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Acting as the marketing guy, 15 minutes into the session I announced that the market for Game of Life simulators was in a slump and that we need to target the youth segment with a zombie simulator. And 15 minutes after that, I announced that actually there was some kickback from the press and our simulator had to be configurable for either mode. Many groans were heard in the corridor during this session :-)

session 5: no ifs

The fifth session was a real technical challenge: can you implement Conway's Game of Life without using any if statements?
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There were a lot more yellow traffic lights, indicating a lot of compilation failures for this session. I think the fact that we were using c++ played a significant part in this because we were dusting off long-forgotten standard library and dynamic dispatch knowledge.

Closing circle and feedback

It is traditional to end a coderetreat with a closing circle. Participants are encouraged to answer three questions:
  1. What, if anything, did you learn?
  2. What, if anything, surprised you today?
  3. What, if anything, will you do differently in the future?
And finally, I asked everyone to write down on paper some feedback: what was the best thing about today, and what would you recommend to improve the next coderetreat? Here are some of the replies:
  • Best thing: Switching pairs and computers. [This opinion was held by many]
  • Best thing: The pacing made it challenging and kept it very live. I wish I could compile and test as fast as cyber-dojo ;-)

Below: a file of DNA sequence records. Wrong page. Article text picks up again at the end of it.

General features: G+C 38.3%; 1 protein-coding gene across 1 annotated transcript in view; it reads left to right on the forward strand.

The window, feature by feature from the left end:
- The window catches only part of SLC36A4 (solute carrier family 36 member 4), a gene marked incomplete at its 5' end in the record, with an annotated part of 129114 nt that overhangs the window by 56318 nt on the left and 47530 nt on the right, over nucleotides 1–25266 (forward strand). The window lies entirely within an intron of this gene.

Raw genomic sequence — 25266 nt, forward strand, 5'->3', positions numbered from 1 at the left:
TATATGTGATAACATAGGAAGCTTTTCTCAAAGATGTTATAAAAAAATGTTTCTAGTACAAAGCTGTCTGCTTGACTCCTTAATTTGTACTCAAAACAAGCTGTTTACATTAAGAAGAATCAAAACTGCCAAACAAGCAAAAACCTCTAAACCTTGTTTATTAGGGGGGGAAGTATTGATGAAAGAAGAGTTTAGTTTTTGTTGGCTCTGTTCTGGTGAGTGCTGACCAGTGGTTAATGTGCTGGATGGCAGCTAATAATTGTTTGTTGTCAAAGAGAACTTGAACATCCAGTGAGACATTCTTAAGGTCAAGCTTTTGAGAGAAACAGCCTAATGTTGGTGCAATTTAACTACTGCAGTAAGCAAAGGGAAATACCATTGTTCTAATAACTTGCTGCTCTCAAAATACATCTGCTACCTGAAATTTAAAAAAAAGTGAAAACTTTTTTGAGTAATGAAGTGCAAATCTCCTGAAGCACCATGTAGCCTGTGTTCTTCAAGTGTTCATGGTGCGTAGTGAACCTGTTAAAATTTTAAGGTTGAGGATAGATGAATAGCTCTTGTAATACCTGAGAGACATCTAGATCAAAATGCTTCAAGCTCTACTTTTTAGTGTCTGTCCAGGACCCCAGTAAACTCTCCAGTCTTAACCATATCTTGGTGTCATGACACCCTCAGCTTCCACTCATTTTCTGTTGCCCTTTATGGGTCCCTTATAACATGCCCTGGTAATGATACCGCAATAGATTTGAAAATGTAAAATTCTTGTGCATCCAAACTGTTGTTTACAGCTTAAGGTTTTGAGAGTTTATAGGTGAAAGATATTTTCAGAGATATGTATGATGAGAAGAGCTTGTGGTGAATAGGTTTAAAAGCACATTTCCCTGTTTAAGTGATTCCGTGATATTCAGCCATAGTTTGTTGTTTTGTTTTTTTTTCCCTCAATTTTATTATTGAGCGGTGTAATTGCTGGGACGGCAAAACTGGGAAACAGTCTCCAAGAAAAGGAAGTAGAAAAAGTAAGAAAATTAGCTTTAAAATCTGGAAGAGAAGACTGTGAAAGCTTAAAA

• Best thing: repetition of the basics, approaching the same problem from different points of view, applying different constraints
  • Best thing: coderetreat itself, and switching of pairs. Very interesting
  • Improve: the starting point, so we don't have to perform the same boilerplate changes (renaming files and classes) at the start of every iteration. [Many variations on this one, I think this is also a little language specific, given the amour of boilerplate in c++]
  • Improve: If each session could be a little longer [Also a common theme in the responses]

Meta finale

For many people, coderetreat is their first exposure to pair programming and test-driven development. Cyber-dojo is a great environment to begin learning these new skills because it provides a lot of feedback as you go. Every time you press test you get a snapshot of your code you can look back on, and see the diffs as you progress through the kata. You can also take a look at what other pairs are doing and learn from them.

When looking at how I (and others) approach a problem, there are a few questions I routinely ask. What was the first test? How often did I go through the TDD cycle? How many consecutive greens did I see, indicating a lot of refactoring? Answering these questions is a breeze with cyber-dojo.
All the dojo's from the coderetreat have been uploaded to the server, so feel free to have a peek and look for your own treasure.

You can contact me on twitter @meekrosoft.